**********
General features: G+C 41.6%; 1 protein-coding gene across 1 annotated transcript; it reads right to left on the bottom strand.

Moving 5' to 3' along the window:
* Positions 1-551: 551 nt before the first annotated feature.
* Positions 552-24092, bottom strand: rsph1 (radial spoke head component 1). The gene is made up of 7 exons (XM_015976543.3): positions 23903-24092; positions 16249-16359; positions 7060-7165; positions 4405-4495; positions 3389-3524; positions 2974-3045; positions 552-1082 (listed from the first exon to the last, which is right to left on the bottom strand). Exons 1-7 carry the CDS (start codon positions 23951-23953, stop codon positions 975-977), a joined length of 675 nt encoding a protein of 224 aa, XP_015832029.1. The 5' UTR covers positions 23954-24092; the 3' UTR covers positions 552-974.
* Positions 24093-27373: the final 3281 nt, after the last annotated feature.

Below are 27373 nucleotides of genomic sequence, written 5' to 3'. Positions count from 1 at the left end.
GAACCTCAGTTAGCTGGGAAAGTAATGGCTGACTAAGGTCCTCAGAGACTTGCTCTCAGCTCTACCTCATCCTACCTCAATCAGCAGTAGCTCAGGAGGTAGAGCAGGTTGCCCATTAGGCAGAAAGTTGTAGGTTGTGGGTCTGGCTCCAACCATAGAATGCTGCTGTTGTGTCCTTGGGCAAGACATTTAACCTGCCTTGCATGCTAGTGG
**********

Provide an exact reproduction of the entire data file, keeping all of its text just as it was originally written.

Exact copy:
General features: G+C 41.6%; 1 protein-coding gene across 1 annotated transcript; it reads right to left on the bottom strand.

Moving 5' to 3' along the window:
* Positions 1-551: 551 nt before the first annotated feature.
* Positions 552-24092, bottom strand: rsph1 (radial spoke head component 1). The gene is made up of 7 exons (XM_015976543.3): positions 23903-24092; positions 16249-16359; positions 7060-7165; positions 4405-4495; positions 3389-3524; positions 2974-3045; positions 552-1082 (listed from the first exon to the last, which is right to left on the bottom strand). Exons 1-7 carry the CDS (start codon positions 23951-23953, stop codon positions 975-977), a joined length of 675 nt encoding a protein of 224 aa, XP_015832029.1. The 5' UTR covers positions 23954-24092; the 3' UTR covers positions 552-974.
* Positions 24093-27373: the final 3281 nt, after the last annotated feature.

Below are 27373 nucleotides of genomic sequence, written 5' to 3'. Positions count from 1 at the left end.
GAACCTCAGTTAGCTGGGAAAGTAATGGCTGACTAAGGTCCTCAGAGACTTGCTCTCAGCTCTACCTCATCCTACCTCAATCAGCAGTAGCTCAGGAGGTAGAGCAGGTTGCCCATTAGGCAGAAAGTTGTAGGTTGTGGGTCTGGCTCCAACCATAGAATGCTGCTGTTGTGTCCTTGGGCAAGACATTTAACCTGCCTTGCATGCTAGTGG